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As a kid in the 70s, reruns of The Monkees television show was one of my first big rock & roll influences. I’ve seen them in most of their configurations since reuniting in the mid-80s with Mickey Dolenz, Peter Tork & the late Davy Jones.
In March 2019 (and less than a month after the death of Peter Tork), The Monkees presented “The Mike & Mickey Show” in the Minneapolis area, showcasing longtime reunion holdhout Michael Nesmith and the most constant member and main voice of The Monkees, Mickey Dolenz.
Opening with the late period single “Good Clean Fun”, the remaining two Monkees Mickey & Mike offered many deep cuts along with a healthy sprinkling of big hits and well know songs during their set. Tribute was paid to Peter Tork during “For Pete’s Sake” (song written by Tork and featured over the closing credits of the tv show). They got to share some “new” material on us with the Noel Gallagher/Paul Weller composition “Birth of an Accidental Hipster” (from their most recent album 2016’s Good Times). The folk-rock “Door Into Summer” was a highlight for me, spotlighting Nesmith.
Mickey introduced “Porpoise Song” from their film Head. “I have no idea what it’s about,” Dolenz said, followed by an audience member yelling “Acid!”. Guitarist Jason Nesmith played those cool porpoise noises on his guitar. The band followed it up with another Head tune “Circle Sky”.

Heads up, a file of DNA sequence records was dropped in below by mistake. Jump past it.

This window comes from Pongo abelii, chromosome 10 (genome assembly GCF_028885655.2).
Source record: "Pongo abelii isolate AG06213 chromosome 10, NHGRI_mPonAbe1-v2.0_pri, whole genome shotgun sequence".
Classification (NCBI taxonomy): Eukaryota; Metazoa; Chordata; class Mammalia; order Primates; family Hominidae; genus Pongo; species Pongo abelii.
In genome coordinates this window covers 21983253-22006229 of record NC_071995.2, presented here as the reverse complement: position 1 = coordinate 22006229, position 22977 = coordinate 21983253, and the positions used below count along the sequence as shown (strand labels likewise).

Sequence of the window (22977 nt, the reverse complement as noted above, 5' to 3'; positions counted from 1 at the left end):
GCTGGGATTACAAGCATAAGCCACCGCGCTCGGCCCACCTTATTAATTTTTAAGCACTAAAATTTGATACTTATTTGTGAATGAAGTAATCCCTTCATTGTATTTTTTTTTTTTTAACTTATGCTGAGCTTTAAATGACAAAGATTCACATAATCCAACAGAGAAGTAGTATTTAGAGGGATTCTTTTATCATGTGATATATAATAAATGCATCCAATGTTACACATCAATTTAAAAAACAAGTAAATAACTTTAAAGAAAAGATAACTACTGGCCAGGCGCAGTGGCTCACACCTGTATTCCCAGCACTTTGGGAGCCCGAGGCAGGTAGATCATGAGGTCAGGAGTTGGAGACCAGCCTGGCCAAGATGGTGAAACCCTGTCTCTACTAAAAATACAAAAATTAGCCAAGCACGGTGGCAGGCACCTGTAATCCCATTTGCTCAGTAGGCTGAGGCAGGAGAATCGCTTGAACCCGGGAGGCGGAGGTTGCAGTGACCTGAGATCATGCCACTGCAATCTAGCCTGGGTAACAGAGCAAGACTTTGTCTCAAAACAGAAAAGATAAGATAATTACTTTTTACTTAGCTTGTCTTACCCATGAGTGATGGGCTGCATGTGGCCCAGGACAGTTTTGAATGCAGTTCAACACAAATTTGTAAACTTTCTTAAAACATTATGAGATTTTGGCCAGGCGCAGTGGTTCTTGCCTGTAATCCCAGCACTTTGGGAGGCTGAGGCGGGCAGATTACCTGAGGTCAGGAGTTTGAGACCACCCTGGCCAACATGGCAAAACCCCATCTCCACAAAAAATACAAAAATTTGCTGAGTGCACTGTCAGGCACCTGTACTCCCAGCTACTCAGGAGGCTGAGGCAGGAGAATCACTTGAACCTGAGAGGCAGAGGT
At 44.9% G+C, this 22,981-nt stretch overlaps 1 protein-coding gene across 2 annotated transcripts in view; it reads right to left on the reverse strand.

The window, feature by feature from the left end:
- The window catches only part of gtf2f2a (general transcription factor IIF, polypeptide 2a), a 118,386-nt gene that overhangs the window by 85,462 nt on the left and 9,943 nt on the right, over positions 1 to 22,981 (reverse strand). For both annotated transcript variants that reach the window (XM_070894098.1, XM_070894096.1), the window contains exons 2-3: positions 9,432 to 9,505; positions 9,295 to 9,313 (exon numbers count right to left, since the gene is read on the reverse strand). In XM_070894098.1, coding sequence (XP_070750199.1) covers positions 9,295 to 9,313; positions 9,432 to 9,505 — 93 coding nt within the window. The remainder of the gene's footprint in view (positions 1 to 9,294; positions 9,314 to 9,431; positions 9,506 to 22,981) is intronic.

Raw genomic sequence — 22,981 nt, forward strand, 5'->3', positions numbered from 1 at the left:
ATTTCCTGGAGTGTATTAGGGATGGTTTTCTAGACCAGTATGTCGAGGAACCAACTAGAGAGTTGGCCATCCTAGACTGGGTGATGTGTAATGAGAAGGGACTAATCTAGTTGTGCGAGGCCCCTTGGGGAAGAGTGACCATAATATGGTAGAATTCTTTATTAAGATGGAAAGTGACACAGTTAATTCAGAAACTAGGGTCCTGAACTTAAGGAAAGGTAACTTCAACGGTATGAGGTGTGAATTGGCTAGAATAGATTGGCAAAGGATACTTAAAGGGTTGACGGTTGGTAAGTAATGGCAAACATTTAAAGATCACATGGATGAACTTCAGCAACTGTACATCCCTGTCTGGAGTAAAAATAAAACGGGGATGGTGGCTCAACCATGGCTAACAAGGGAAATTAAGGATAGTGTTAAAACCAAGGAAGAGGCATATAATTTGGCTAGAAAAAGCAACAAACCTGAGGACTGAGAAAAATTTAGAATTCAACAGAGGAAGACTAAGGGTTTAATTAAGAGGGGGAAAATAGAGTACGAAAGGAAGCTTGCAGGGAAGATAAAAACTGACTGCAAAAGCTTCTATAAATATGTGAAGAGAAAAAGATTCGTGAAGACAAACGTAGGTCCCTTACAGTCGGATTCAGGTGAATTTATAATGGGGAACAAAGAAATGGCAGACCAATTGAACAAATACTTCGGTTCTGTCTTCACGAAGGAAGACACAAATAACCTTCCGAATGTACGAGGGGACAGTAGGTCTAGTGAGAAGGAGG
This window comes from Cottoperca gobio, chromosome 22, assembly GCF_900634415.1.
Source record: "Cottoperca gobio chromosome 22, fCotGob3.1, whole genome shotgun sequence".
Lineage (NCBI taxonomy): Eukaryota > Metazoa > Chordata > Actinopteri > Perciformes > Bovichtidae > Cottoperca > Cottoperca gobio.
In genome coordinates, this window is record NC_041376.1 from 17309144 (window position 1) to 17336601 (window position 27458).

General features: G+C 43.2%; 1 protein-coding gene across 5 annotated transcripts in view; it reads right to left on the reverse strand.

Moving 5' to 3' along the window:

Heading into intermission they shared a video of Peter Tork solo performing the old Mills Brothers song “Till Then” which turned out to be the most fitting tribute to him.
Nesmith and Dolenz opened the second set stripped down and more acoustic versions of “Papa Gene’s Blues” and “Randy Scouse Git” while eventually leading to the tender duet “Me & Magdalena” (written by Ben Gibbard), also from the recent album Good Times.
During Dolenz’ energetic vocal “Goin’ Down”, the kids sitting in front of me were totally rocking the hell out. Mickey started off singing Davy Jones’ signature hit “Daydream Believer” eventually letting the audience finish it off in tribute to Jones. Ending their set with “Listen To The Band” and “I’m A Believer”, They shared old and new songs, deep cuts and well known tunes for a unique and satisfying look into one of the 60s most classic bands. The Rock & Roll Hall of Fame is lame, but The Monkees should have been in it years ago.
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